Archive for category: Random Thoughts

Here’s the current soundtrack for my latest work-in-progress. It’s evolved from the one I posted back in 2013. Same book, though.

Say Something – A Great Big World and Christina Aguilera

Mirrors – Justin Timberlake

Demons – Imagine Dragons

Night Swimming – REM

Come Back When You Can – Barcelona (specifically this YouTube mash-up of Weeds)

Sinners – Lauren Aquilina

Possum Kingdom – Toadies

The Promise – Tracy Chapman

Fix You – Coldplay

Take Me to Church – Hozier


When I read Elizabeth Strout’s Olive Kitteridge a few years ago, I was floored. And wowed. And gobsmacked. It had been a long while since a book had such a HUGE impression on me, one that has lingered to this day. I read the book only once, but kept telling myself to go back to it. The only reason I didn’t, I think, is because when I get that deeply involved in something, it’s all consuming. Meaning, at the sacrifice of everything else, like good hygiene and remembering to feed the cat.

So when HBO released its mini series Olive Kitteridge last month, I was hesitant. Hesitant because films are rarely as a good as the book and hesitant because November is a hectic month and becoming consumed again was the last thing I needed.

But I kept seeing people talk about it online, so I finally gave in.

Yep, obsessed again.

  • I’ve watched it 2.5 times (I’m halfway through the second part for the third time…did you follow that?).
  • I’ve developed a wicked crush on the actor Richard Jenkins who plays Henry, Olive’s long-suffering husband. He is excellent. I can’t stress this enough.
  • I’ve decided I want to sit and have a coffee or glass of wine with Frances McDormand because she fucking rocks. I loved her in Fargo and I’d forgotten until I remembered that she was in Moonrise Kingdom. She’s wonderful, and I love the fact she fell in love with this book as I did and that she so tenderly shepherded it to the screen.
  • Bill Murray. Jesus. He’s pretty much fantastic in everything he’s appeared in over the last decade plus. This is no exception.
  • John Gallagher, Jr. I got to know him in The Newsroom. Here, he plays Olive’s son and does so with such maturity and wisdom and poise.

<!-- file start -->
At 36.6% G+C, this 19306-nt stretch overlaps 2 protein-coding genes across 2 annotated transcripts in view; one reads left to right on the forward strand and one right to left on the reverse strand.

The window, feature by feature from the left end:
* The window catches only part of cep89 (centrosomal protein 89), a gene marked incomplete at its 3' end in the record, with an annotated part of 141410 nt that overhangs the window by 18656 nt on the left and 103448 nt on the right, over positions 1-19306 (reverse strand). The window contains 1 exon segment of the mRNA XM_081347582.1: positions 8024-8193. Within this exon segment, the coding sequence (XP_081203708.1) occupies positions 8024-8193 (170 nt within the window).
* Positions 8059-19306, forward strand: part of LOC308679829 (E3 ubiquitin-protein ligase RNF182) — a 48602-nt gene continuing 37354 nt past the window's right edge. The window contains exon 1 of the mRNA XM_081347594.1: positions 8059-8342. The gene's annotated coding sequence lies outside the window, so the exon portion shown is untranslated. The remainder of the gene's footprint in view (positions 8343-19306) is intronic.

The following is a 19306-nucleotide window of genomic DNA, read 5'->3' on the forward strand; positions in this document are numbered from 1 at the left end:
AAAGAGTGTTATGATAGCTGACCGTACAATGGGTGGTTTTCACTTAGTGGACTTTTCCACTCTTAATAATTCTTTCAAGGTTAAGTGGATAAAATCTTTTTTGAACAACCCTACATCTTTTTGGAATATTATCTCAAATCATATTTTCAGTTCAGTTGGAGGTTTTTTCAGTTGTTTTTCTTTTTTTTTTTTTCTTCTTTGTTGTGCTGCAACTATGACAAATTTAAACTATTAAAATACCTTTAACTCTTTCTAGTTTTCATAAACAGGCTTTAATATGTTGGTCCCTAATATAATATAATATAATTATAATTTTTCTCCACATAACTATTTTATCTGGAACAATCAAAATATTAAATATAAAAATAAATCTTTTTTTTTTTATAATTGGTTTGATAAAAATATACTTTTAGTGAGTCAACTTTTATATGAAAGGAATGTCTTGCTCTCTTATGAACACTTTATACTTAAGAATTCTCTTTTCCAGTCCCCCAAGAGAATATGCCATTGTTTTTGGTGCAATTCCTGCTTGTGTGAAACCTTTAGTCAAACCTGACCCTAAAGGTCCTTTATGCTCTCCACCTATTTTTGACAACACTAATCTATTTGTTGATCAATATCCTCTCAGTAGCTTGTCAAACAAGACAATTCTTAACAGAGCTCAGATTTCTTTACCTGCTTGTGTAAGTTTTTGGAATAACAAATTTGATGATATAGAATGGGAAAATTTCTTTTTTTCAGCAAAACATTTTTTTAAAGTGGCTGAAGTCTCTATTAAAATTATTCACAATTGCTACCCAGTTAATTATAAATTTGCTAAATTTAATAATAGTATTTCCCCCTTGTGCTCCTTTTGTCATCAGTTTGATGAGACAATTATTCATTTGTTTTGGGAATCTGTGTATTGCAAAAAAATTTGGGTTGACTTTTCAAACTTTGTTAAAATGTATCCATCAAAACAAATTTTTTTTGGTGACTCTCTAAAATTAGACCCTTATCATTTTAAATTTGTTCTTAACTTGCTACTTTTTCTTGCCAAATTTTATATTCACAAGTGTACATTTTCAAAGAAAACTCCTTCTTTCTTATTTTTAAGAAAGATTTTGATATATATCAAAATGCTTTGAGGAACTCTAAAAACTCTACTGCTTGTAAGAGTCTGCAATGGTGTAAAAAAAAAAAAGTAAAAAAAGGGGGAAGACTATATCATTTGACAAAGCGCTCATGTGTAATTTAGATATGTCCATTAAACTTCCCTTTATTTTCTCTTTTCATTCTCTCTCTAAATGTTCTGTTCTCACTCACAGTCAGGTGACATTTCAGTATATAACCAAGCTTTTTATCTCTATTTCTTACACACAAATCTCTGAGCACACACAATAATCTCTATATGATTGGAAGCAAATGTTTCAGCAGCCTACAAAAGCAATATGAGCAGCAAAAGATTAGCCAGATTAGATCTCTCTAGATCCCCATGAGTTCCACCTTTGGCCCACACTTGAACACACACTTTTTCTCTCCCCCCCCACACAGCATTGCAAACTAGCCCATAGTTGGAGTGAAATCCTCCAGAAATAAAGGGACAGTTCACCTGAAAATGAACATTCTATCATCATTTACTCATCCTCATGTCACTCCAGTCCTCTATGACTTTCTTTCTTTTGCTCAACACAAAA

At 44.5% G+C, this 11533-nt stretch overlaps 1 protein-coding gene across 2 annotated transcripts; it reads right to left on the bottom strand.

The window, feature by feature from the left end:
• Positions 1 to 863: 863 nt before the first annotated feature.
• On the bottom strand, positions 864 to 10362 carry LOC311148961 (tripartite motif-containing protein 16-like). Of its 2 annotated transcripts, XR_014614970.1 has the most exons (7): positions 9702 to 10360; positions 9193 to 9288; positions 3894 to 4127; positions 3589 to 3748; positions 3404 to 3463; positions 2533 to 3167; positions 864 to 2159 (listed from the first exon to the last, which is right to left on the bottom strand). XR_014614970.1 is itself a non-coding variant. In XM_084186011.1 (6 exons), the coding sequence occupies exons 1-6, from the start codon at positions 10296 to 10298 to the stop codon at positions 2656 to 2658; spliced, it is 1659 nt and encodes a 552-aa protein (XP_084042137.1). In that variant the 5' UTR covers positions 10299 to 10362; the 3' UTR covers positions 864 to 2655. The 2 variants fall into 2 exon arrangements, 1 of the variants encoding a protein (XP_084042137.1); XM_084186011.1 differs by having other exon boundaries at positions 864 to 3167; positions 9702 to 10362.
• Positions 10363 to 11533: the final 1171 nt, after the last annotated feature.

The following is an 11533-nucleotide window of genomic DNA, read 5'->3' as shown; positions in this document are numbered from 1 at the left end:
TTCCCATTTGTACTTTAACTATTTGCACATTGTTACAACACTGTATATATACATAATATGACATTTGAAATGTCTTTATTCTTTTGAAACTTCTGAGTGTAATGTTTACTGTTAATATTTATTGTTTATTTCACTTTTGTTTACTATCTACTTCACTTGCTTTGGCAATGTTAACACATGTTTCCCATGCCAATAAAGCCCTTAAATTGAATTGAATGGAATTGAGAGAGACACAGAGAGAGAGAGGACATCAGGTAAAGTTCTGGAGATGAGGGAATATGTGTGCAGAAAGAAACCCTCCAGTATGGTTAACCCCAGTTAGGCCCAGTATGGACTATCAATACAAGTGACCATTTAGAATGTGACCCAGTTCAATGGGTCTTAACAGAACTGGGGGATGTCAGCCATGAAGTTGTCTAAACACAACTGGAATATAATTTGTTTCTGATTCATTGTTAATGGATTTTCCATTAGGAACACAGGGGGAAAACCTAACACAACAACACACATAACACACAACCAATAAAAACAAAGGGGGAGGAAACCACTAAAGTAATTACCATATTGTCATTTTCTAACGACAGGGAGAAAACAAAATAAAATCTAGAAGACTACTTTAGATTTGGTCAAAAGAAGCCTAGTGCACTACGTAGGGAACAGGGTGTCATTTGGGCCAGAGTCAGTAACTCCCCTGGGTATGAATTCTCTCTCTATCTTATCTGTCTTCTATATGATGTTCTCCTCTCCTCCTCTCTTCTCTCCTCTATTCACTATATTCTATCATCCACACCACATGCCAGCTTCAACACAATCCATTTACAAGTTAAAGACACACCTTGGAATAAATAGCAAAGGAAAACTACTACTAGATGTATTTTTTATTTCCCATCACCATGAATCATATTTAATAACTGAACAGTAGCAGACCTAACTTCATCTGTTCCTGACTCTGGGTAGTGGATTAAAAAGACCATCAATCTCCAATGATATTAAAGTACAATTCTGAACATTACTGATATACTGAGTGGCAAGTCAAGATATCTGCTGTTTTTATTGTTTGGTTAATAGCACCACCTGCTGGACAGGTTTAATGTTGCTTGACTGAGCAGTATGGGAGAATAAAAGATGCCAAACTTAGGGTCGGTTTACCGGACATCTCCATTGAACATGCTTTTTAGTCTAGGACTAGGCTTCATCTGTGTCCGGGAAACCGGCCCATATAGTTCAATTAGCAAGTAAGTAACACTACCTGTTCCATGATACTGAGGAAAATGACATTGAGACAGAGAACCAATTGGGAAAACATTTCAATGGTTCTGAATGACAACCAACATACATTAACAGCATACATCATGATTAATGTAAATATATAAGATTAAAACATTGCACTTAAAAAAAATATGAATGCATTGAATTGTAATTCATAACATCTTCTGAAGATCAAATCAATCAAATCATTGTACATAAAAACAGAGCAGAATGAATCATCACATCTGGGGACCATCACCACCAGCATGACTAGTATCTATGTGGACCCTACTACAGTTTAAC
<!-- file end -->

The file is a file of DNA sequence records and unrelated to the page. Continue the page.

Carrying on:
• The rest of the cast is excellent as well. Too many awesome people to get into here.

The setting. THE SETTING.

I read the novel during the late fall, early winter, and I think it influenced my read. I remember describing the book like this: it’s like watching the sun set on a Cape Cod beach in the dead of winter.

Unless you’ve ever experienced that, you probably won’t get what I mean, but if you have — if you can feel the chill in your bones and the wind on your face and see the milky orb against the pale pink sky as it sinks into the dark gray water and you sense that part desperate, part joyous, part awe struck feeling it produces in your soul, then you get it.

That’s what I experienced when I watched this film for the first time and second time and two-point-five time.

Here are some random quotes on writing that have inspired or resonated with me lately.

Seth Godin on writing: “The process advice that makes sense to me is to write. Constantly. At length. Often. Don’t publish everything you write, but the more you write, the more you have to choose from.”

“We write to taste life twice, in the moment and in retrospect.” — Anaïs Nin

“I would rather be a superb meteor, every atom of me in magnificent glow, than a sleepy and permanent planet.” Jack London

“Listen, Hank,” he asked, “what makes a man a writer?” “well,” I said, “it’s simple, it’s either you get it down on paper or you jump off a bridge.” — Charles Bukowski

“There is no such thing as a moral or an immoral book. Books are well written, or badly written. That is all.” — Oscar Wilde

“Given the choice between trivial material brilliantly told versus profound material badly told, an audience will always choose the trivial told brilliantly.”– Robert McKee

“At the end of a miserable day, instead of grieving my virtual nothing, I can always look at my loaded wastepaper basket and tell myself that if I failed, at least I took a few trees down with me.” — David Sedaris

“There’s no such thing as writer’s block. That was invented by people in California who couldn’t write.”– Terry Pratchett

I HAD to end with some funnies, folks. 🙂

So I was inspired by all the first responders during the bombing and decided to get certified in CPR and first aid. Had a class last Wednesday and Thursday night. The kid I sat next to and who ended up being my partner was named Nick.

The second night Nick asked me, “You know what YouTube is, right?”

(Did I mention Nick just started shaving? OK, he wasn’t that young, but close. Early 20s.)

“Yes, Nick,” I said. “I know what YouTube is.”